MULLEN MOMO: What makes a great teammate?

Bishop Luers celebrates after their October 1 win over Bishop Dwenger. (Photo by John Felts)

Joining the Outside the Huddle staff in 2021 is former Bishop Luers standout Kendrick Mullen. The member of the Class of 2013 suited up for Ball State University and after college served as an assistant coach for several years with his high school alma mater. Mullen is now a football trainer and 7v7 coach at Optimum Performance Sports.

Kendrick’s weekly column goes by the name “Mullen MoMo.” According to Kendrick himself, MoMo was something late Bishop Luers coach Mike Egts used to say to players to get them going. “I’m pretty sure it just means like momentum or something,” Kendrick says.

Rivalry Week in the Summit Athletic Conference is a wrap and it certainly did not disappoint.

All but one game out of the five were decided by one possession.

Three victorious teams ended droughts against their rivals that had lasted three or more years.

The other two teams who won have senior classes that have never lost to their top adversary in varsity football. It was a great night, to say the least. 

There are many things to take from high school athletics that go beyond wins and losses. One aspect that I pay very close attention to are the interactions between teammates. The bond that players have with each other is important for team success. The overall chemistry of the team is more efficient when teammates are striving towards the same goal.  

Over the course of a season there are many situations that define the type of teammate a player is. I think at times being a good teammate is not brought to light as often as it should. Sure, when all is going well for your team it’s pretty easy to come off as a good teammate. The low moments are when you find out just what a player is made of. It shows good character to be able to pick up a teammate when things aren’t going your way. Something as simple as telling a teammate to “shake it off” after a bad play can go a long way in how that player responds to adversity.

I love watching players get excited for each other’s personal success. When a big play is made, players rush over to celebrate each other. It shows camaraderie and unity between teammates. And when I see teammates picking each other up it brings a bigger meaning to the game of football.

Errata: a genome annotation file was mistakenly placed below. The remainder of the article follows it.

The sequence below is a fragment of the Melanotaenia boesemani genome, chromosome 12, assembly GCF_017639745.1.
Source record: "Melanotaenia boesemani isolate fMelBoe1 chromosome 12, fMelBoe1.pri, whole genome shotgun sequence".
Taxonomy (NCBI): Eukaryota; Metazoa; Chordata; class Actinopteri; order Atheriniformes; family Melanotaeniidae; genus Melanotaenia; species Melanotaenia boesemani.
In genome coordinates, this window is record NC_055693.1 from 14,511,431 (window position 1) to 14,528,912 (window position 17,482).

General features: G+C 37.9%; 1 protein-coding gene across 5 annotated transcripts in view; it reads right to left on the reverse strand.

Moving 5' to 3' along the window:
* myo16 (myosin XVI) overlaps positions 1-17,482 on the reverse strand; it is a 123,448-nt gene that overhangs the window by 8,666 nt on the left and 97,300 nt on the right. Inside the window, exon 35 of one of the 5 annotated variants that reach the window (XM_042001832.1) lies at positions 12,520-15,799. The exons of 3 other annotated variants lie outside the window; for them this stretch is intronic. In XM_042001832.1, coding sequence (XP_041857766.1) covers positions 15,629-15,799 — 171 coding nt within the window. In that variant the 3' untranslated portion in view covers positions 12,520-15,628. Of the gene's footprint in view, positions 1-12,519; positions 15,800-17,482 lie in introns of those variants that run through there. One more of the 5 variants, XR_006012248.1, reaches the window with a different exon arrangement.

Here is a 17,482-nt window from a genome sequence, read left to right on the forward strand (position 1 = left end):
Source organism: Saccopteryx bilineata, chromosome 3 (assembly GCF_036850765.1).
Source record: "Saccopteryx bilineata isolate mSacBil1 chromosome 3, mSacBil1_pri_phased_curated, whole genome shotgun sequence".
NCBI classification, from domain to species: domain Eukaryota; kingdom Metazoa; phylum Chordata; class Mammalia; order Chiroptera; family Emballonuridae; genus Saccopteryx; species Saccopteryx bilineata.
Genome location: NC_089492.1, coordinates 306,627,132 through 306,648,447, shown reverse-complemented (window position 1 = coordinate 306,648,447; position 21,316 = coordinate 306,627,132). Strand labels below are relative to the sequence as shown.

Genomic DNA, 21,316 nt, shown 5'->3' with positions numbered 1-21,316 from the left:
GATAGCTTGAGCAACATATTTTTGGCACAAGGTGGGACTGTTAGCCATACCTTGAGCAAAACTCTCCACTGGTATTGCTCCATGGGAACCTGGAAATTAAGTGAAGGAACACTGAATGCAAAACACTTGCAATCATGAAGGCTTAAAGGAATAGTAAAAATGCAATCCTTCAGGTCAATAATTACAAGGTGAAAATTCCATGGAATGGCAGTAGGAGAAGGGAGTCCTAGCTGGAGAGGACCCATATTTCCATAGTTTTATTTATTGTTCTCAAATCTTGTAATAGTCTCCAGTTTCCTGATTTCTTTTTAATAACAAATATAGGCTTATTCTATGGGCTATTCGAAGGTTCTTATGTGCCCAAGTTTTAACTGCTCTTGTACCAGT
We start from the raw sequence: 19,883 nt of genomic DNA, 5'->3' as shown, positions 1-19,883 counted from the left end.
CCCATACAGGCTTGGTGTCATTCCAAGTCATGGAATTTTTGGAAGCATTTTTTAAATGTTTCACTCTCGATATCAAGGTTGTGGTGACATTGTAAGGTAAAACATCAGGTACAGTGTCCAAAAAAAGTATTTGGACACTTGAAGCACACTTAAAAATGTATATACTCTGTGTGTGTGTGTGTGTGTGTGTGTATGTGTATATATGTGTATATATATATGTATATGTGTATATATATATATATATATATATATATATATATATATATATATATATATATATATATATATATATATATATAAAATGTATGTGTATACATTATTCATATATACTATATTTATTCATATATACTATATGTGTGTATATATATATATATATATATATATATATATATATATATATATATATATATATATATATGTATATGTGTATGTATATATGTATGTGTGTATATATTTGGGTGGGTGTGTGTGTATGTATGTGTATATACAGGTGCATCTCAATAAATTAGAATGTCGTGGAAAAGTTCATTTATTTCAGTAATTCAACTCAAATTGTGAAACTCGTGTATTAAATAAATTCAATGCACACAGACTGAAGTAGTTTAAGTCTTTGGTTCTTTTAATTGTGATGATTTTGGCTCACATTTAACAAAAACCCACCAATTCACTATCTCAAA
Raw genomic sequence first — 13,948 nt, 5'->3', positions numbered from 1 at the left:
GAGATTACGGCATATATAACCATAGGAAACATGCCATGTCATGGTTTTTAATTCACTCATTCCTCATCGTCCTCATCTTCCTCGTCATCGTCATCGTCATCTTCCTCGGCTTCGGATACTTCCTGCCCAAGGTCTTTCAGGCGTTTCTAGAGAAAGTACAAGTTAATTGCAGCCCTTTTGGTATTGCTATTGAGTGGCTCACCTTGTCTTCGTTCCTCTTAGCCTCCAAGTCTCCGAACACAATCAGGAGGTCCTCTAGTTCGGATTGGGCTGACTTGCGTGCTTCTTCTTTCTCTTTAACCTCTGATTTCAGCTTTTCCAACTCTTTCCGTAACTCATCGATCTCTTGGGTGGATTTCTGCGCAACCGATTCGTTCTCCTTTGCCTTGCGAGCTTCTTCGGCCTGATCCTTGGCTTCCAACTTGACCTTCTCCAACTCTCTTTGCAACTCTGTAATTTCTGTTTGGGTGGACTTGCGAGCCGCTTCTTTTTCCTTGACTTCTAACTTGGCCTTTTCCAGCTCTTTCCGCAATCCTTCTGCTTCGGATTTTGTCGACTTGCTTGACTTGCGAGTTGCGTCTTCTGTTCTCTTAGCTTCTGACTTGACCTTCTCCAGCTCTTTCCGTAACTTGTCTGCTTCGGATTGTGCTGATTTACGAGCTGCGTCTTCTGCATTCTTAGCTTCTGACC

There is one player who stands out to me as a great teammate – Aden Dennis from Bishop Luers.

Despite being the new kid on campus this year, Dennis has fit right in since Day 1. He goes around with a positive energy that can uplift anyone.

Dennis, who has been sidelined since Week 3, is still overcoming his own adversity with a wrist injury. While he is expected to return to action for the final game of the regular season, having to sit out for six weeks during your senior season is not an ideal situation to be in. Last weekend, I spoke with Dennis about just what goes into his pride in being the best teammate he can possibly be.

‘AD,’ as he is very well known as, isn’t your typical player. He has one speed: GO! His high energy and motor creates a matchup nightmare on both sides of the ball. He is constantly getting after the other team’s quarterback from his defensive end position. On offense, he can wear down a defense with his tough running abilities, as well as burn teams deep with his big-time playmaking from the slot.

Let’s just be honest here, the kid is an absolute stud. In fact, last year he was named Outside The Huddle’s Fan Choice Player of the Year for the 2020 season.

Everyone knows what AD brings to the table while he is playing on the field. When it was reported that he would be out for six weeks with a dislocated wrist that he suffered Week 2 against Wayne, the fate of Luers’ perfect season seemed to diminish for most. The Knights were scheduled to play Homestead the week following Dennis’ injury, a game where both teams came in at 2-0 and needed all hands on deck.